Winners of the 2021 Cobber Challenge, Ben Jeffery and his Kelpie Skyblue Jack.
The Cobber Challenge is a celebration of the unsung heroes of farms across the country – working dogs. From humble beginnings in 2016, the Cobber Challenge has become a world-wide phenomenon, with people around the globe enthralled in the celebration.
But what makes the Cobber Challenge so successful? How does it engage farming and metropolitan audiences alike?
The idea for the Cobber Challenge came from two simple questions: How can we show how much dogs do on our farms? And, how can we celebrate the connection between farmers and their dogs?
We struck gold with the idea to fit dogs with a GPS collar to track how hard they work over a three-week period.
Each year, in late winter and early spring, the collars track how far, fast and for how long 12 dogs work. Every day of the competition, data is uploaded to the Cobber Challenge website where fans can follow the performance of each dog. Each days’ data is added together and by the end of the challenge we have a new Cobber Champion.
While the data is awesome – showing that each dog does the work of at least a few human workers – it is the stories shared by the dogs’ handlers that capture our audience’s imaginations. The connection between people and their dogs; that’s what the Cobber Challenge truly celebrates.
This connection is what spurs impressive media and social media coverage of the competition.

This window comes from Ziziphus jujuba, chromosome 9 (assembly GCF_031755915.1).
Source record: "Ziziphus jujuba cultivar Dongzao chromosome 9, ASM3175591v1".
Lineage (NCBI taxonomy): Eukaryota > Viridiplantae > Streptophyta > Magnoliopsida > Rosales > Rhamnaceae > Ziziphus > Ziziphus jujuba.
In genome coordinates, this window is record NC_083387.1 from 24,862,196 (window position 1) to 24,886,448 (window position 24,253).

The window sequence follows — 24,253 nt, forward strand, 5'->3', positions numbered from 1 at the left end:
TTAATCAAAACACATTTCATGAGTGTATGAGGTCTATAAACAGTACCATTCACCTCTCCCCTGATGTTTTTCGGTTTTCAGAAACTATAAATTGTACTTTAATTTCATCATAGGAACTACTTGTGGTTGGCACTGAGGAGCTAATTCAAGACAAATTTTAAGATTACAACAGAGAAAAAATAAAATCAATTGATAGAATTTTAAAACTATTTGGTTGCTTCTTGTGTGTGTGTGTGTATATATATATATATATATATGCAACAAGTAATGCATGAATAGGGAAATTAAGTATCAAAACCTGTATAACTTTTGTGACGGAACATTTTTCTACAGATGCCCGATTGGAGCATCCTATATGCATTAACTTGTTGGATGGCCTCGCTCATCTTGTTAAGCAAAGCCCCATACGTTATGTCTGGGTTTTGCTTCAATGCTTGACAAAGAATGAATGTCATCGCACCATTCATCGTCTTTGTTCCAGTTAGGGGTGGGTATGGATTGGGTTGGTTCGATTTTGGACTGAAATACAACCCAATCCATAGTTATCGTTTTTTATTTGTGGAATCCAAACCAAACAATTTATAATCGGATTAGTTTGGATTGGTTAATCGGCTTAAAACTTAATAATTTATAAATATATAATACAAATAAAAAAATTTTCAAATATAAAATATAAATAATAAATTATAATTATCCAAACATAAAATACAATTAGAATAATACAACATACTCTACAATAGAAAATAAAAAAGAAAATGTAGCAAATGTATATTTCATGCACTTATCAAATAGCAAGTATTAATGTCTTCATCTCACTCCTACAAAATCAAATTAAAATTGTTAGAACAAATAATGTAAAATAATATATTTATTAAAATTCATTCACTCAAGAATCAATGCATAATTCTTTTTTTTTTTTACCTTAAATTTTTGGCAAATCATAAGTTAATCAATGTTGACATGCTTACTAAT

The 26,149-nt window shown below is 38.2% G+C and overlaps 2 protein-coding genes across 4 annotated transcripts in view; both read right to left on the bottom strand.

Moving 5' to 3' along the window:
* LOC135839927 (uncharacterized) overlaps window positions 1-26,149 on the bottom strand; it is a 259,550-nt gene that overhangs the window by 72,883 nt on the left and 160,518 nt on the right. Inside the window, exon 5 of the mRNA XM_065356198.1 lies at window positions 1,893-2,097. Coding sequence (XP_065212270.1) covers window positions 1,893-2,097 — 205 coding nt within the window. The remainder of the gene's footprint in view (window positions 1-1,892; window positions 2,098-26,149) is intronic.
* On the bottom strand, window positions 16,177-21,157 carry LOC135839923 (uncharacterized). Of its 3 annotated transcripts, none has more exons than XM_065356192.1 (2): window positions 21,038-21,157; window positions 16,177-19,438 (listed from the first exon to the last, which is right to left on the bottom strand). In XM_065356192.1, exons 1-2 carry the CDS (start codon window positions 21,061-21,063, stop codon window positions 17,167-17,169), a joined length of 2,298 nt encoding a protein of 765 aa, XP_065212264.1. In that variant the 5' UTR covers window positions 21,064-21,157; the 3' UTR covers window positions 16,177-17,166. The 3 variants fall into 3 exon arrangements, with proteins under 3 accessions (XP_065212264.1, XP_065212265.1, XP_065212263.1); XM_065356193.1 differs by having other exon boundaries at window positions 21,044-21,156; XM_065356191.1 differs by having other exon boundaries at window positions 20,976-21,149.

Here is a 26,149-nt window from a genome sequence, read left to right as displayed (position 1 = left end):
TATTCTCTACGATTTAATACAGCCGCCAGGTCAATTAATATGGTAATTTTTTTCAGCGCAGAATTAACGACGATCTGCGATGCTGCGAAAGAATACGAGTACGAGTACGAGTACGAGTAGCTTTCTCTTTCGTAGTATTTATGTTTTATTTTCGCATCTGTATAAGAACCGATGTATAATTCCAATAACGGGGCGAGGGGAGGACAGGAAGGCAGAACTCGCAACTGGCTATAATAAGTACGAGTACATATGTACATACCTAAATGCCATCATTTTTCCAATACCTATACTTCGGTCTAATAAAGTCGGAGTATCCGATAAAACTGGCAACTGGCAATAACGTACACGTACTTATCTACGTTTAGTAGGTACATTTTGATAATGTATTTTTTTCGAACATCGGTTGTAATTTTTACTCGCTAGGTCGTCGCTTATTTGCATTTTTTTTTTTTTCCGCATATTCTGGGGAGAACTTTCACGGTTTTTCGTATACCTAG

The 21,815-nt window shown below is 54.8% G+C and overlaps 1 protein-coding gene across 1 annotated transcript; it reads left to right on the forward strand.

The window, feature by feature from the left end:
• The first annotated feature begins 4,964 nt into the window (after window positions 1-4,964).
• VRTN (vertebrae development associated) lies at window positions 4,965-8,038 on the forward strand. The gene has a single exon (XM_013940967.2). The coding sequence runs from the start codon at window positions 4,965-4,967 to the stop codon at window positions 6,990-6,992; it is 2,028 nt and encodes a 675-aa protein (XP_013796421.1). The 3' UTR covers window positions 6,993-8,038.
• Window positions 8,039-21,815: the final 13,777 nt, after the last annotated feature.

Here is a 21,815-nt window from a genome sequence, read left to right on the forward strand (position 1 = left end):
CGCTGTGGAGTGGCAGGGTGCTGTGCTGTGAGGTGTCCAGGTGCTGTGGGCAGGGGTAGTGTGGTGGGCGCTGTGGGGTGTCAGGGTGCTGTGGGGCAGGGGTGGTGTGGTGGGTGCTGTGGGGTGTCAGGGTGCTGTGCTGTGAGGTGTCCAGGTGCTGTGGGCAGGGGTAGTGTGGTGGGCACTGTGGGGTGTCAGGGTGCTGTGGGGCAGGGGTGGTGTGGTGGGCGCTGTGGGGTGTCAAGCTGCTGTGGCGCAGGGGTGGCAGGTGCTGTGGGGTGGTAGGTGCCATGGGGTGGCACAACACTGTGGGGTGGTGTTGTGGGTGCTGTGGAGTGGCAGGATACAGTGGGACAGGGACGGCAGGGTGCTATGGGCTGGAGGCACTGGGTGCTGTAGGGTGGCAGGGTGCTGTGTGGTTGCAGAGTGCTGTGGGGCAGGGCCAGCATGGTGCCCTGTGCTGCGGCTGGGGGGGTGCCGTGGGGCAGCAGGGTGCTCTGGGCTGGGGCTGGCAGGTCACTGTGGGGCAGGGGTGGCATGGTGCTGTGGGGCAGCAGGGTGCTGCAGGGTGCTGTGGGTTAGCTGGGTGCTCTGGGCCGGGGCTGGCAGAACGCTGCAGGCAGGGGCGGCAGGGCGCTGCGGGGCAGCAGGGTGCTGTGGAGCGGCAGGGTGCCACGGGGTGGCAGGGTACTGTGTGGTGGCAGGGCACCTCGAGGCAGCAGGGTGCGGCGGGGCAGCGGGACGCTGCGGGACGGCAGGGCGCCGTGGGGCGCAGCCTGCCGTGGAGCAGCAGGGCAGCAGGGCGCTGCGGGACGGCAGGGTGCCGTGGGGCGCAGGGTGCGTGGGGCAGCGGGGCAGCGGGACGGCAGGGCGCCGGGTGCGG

A great example of that connection is seen in last year’s winning team, kelpie Skyblue Jack and owner Ben Jeffery, from Victoria. In all the photos and videos of Jack, while working, playing and resting, you can see his love for his owner. And in Ben’s words? “I’m in awe of my dog,” he said when they were announced the winners.
“I love my dogs; I couldn’t do my job without them. And I knew with Jack, that I cracked a great bloodline so it’s been awesome to put him to the test and capture just how hard he works,” Ben said. With Ben’s boss unable to get back to Western Victoria because of COVID border closures, Ben, Skyblue Jack and his kennel mates had to step up to get the stock work done.
These circumstances gave Skyblue Jack a leg up in the competition and saw him clock a Cobber Challenge record of 1012.6 kilometres over the three-week period.
Northern NSW station hand Glenda Rogan and her Kelpie-cross Buddy won the Cobber Challenge in 2020.
“The Cobber Challenge gave me a better insight into how much our dogs do each day,” Glenda said.
To keep the campaign fresh and reach new audiences, we have themes for each year’s competition. For example, last year we extended the competition to New Zealand farmers too. Three Kiwi farmer-dog teams competed against nine Australians in the first trans-Tasman Cobber Challenge.
This year, we are thrilled to introduce the first Cobber Challenge Relay. Farmers will compete with teams of two or three dogs. Each day they will nominate one of their dogs to wear the GPS collar for that day. This approach recognises that dogs have different strengths – some excel at paddock work, others shine in the yards. This year it will be the hardest working team that will be crowned winners.
Cobber Working Dog food fuels these dogs during the Cobber Challenge, as it does for thousands of dogs around the country every day.
This year’s 12 competing teams will be announced on 25 July, with the 2022 Cobber Challenge Relay running from 22 August to 11 September.